Ozzie Guillen has been a superb skipper. If White Sox fans don't realize that, they don't deserve him.


A few interesting things (hey, at least I think they're interesting) about this column on its anniversary:

++ The genesis of it was this: Guillen was talking to a couple dozen reporters before a game, as managers routinely do. Unlike most managers, Ozzie had absolutely no filter and would say anything anytime. This particular time, he was grousing about the fans, and he felt he was being treated unfairly. After about a 2-minute discussion, the subject changed to something else. (Probably about Jay Mariotti being a jerk.) But as I stood there, I couldn't help but think that Ozzie really was deeply hurt by fans booing him, and I decided that if I had an opportunity to follow up with him about it, I would.

++ On some occasions in the past, my instincts had been wrong. Either the subject didn't feel like discussing a situation in greater detail or there simply was nothing there. This time, though, I happened to be right. About a half-hour after his session with reporters, I pulled Ozzie aside near the back of the batting cage and asked him a question. He went on a 3-minute, stream-of-consciousness rant that would form the basis of my column. When he said he was so upset about the perceived mistreatment that he "pukes sometimes," I knew I had something worth writing. I asked a couple of follow-up questions and he kept going, his voice rising. Friends up in the press box could see Ozzie making exaggerated hand gestures as he talked. Because Ozzie sometimes spoke in broken English and because he often was a jokester, I asked him several times if he was serious; I didn't want to report something only to be told later I hadn't gotten the joke or I hadn't understood. He assured me he was serious and he continued to talk.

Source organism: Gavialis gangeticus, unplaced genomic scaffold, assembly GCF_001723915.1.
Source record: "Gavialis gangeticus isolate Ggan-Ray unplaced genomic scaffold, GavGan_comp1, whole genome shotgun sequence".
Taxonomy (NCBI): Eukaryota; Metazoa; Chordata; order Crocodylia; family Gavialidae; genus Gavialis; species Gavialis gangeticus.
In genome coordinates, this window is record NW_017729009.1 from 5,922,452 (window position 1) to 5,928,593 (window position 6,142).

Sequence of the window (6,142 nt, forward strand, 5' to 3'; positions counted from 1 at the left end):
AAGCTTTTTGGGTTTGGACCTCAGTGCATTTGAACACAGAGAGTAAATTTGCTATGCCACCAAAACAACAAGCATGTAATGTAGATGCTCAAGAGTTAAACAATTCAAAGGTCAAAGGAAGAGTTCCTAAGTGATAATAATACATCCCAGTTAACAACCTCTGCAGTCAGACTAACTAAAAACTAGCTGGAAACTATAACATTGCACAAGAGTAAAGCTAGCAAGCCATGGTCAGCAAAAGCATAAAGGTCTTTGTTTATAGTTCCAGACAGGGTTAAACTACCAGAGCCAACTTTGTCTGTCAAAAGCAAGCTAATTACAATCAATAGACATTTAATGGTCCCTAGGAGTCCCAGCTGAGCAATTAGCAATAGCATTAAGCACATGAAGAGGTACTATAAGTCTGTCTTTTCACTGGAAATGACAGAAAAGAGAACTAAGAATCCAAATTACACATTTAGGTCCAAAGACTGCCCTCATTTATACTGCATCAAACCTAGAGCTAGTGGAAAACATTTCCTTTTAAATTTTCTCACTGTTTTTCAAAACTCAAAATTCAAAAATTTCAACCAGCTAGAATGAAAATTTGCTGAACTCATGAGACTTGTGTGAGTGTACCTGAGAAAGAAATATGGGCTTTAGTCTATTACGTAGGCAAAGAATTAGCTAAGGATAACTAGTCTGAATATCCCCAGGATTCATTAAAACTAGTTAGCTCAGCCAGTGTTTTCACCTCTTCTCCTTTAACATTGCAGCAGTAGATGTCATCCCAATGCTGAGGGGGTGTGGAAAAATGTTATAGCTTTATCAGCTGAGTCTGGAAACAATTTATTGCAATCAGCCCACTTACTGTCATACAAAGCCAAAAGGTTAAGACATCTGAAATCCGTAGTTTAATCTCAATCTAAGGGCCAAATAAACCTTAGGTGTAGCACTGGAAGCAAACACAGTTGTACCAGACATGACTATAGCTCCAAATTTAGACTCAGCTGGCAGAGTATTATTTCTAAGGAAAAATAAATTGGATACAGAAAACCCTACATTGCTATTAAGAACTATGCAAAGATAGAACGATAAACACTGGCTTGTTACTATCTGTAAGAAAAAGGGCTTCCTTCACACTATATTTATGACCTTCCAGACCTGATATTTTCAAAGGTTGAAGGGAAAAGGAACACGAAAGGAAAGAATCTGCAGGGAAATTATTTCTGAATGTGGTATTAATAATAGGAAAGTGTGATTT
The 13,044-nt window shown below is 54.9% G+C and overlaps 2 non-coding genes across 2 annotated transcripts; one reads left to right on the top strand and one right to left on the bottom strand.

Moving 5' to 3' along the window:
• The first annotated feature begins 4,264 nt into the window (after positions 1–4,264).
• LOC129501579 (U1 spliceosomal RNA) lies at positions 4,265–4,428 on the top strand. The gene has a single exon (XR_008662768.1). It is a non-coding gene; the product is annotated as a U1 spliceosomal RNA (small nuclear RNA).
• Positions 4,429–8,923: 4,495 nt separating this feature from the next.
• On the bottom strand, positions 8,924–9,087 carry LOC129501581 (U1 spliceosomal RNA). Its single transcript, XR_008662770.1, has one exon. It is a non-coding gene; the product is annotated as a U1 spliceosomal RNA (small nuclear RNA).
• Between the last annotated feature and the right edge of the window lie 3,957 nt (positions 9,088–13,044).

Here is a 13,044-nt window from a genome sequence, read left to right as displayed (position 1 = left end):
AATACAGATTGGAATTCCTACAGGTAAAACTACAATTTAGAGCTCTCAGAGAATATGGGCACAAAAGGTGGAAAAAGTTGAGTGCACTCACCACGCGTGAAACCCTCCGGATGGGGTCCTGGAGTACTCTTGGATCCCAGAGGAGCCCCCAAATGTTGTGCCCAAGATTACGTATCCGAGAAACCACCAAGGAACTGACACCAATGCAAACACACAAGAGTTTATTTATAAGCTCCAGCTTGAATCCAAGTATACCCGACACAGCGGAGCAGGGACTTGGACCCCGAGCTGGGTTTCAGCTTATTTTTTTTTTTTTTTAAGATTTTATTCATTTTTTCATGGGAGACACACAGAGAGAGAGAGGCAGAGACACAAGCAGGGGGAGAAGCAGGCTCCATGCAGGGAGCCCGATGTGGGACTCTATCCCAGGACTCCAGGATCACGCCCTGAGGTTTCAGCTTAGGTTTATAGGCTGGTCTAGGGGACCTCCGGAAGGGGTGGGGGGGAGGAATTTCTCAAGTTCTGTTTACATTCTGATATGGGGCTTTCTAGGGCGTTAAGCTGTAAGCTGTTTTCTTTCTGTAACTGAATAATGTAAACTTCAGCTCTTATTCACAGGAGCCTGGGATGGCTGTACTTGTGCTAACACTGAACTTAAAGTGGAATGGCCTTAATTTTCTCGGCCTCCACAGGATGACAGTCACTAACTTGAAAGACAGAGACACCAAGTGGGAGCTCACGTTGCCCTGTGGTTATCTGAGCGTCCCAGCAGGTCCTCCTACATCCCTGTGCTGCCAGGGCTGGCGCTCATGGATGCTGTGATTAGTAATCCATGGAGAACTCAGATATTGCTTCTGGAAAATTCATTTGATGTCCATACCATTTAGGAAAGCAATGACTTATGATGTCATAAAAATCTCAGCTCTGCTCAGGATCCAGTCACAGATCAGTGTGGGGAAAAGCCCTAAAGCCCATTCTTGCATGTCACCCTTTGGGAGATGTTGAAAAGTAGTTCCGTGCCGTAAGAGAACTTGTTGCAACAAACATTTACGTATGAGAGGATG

++ The result was the column. By the next morning, it was the "water-cooler topic" in Chicago sports. I was asked to go on several radio shows to discuss it. Many newspapers that had nothing to do with my employer mentioned it, as did ESPN. That afternoon, before the White Sox's next game, Guillen again met with the media. My column was the main topic of conversation.

++ To his credit, Guillen never claimed he was misquoted, never tried to back away from what he said and never claimed to have been taken out of context. (The "out-of-context" lie has become the preferred lie of public officials everywhere, as they know they can't say they were misquoted because reporters all use recording devices now.) I liked Ozzie well before this interview, but this situation helped cement his status as one of my favorite people I have covered.